From the most famous choreographers to the newest of dance newbies, we're all going through the same pandemic-related struggles right now. So, how are the pros coping with it all? To find out, we've started a new interview series, #SocialDisDancing. Over the next few weeks, we'll be catching up with some of your favorite dancers to see how they're step-ball-changing their way through this unprecedented moment in dance history. We had the chance to speak with Taylor Shimko, who's been a Radio City Rockette for more than 10 seasons. (Be sure to check out Taylor's takeover of our Instagram for an inside peek at her day in the #SocialDisDancing life.)
Looking for something new to watch while socially distancing? Check out "The Sauce," a traveling dance competition show that dropped today as part of the new streaming service Quibi. Produced and judged by the one and only Usher, and hosted by the iconic Atlanta duo Ayo & Teo, it's got some serious dance creds.
The spread of the coronavirus is scary, no matter who you are. But for dancers, who work in close physical proximity to one another, there's an added element of risk.
Dancers can't exactly "work remotely," after all, and the dance world functions through large gatherings—classes, performances, rehearsals, events—that we have to avoid as the situation escalates.
We know to wash our hands, avoid touching our faces and stay home as much as possible.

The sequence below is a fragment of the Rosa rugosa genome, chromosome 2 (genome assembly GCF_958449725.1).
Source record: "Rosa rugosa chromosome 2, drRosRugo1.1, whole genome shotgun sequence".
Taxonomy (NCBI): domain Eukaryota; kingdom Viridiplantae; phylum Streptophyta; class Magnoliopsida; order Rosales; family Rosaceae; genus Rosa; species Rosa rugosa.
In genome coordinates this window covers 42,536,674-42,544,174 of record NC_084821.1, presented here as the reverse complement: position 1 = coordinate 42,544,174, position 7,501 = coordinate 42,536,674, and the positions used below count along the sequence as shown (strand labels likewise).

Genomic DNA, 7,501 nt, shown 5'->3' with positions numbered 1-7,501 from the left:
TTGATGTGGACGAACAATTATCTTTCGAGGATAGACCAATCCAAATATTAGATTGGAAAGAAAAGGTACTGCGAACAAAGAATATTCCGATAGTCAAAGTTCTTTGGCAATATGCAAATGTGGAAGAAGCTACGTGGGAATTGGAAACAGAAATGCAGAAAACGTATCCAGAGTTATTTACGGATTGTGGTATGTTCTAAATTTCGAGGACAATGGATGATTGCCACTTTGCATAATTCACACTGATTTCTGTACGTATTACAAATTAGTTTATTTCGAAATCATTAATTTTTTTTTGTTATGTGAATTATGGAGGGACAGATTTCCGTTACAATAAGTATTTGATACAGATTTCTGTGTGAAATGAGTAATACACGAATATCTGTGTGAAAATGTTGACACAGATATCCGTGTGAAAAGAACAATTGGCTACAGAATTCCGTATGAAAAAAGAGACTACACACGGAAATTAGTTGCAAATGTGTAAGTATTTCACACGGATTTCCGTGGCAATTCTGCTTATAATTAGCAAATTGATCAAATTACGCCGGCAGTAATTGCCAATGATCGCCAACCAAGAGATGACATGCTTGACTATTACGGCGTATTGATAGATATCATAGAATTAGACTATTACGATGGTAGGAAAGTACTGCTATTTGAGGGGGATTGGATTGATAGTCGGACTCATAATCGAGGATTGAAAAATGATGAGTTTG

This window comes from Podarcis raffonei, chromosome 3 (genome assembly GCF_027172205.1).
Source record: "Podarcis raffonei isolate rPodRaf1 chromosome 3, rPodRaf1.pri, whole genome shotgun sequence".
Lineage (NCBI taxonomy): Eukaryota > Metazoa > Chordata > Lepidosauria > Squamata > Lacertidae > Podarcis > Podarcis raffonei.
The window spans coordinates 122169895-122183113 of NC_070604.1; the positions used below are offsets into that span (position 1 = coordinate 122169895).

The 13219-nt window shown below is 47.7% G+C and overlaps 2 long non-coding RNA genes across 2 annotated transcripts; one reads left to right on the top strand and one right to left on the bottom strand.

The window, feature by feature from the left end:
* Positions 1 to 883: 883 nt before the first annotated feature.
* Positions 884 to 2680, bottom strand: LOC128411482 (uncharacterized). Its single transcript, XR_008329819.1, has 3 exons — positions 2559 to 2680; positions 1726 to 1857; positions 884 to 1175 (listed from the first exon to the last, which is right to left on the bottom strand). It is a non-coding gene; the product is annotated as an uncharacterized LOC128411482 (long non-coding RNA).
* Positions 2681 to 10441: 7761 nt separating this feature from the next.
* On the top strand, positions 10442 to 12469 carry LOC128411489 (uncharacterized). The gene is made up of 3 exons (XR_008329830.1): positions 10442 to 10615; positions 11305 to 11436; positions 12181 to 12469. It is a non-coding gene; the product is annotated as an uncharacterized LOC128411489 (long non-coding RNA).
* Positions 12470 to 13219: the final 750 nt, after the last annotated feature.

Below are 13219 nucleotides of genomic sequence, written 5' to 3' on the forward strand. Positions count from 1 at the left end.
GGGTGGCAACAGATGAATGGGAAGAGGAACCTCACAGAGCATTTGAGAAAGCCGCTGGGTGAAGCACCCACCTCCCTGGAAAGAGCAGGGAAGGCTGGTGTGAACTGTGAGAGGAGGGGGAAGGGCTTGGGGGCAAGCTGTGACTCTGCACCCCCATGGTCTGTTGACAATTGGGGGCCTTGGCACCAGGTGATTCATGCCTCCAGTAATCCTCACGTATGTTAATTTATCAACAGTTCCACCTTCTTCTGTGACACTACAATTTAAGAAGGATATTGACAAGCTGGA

But what else should the dance world be doing? We rounded up some of the most helpful resources on dealing with the virus:
One unexpected upside to the coronavirus crisis is that we seem to be seeing more dance content on the web than ever before—online classes, Instagram Lives, virtual conventions—the list goes on and on. So if you're craving new dance content this week, look no further than Radio Disney's new dance series, "On the One."
Oh, dancing class of 2020: our hearts go out to you. Senior year is supposed to be thrilling, and full of happy "last" memories. But just because this final year turned out differently than expected—and your "lasts" came much sooner than you wanted them to—doesn't mean we shouldn't celebrate all you've accomplished.
The Juilliard School just shared this video of its fourth-year dance students, filmed this past December, performing for what would be their last time together on the Peter Jay Sharp Theater stage. The piece, entitled #PrayerForNow—with choreography by Stephen Petronio and music by Valegeir Sigurðsson—resonates especially powerfully right now.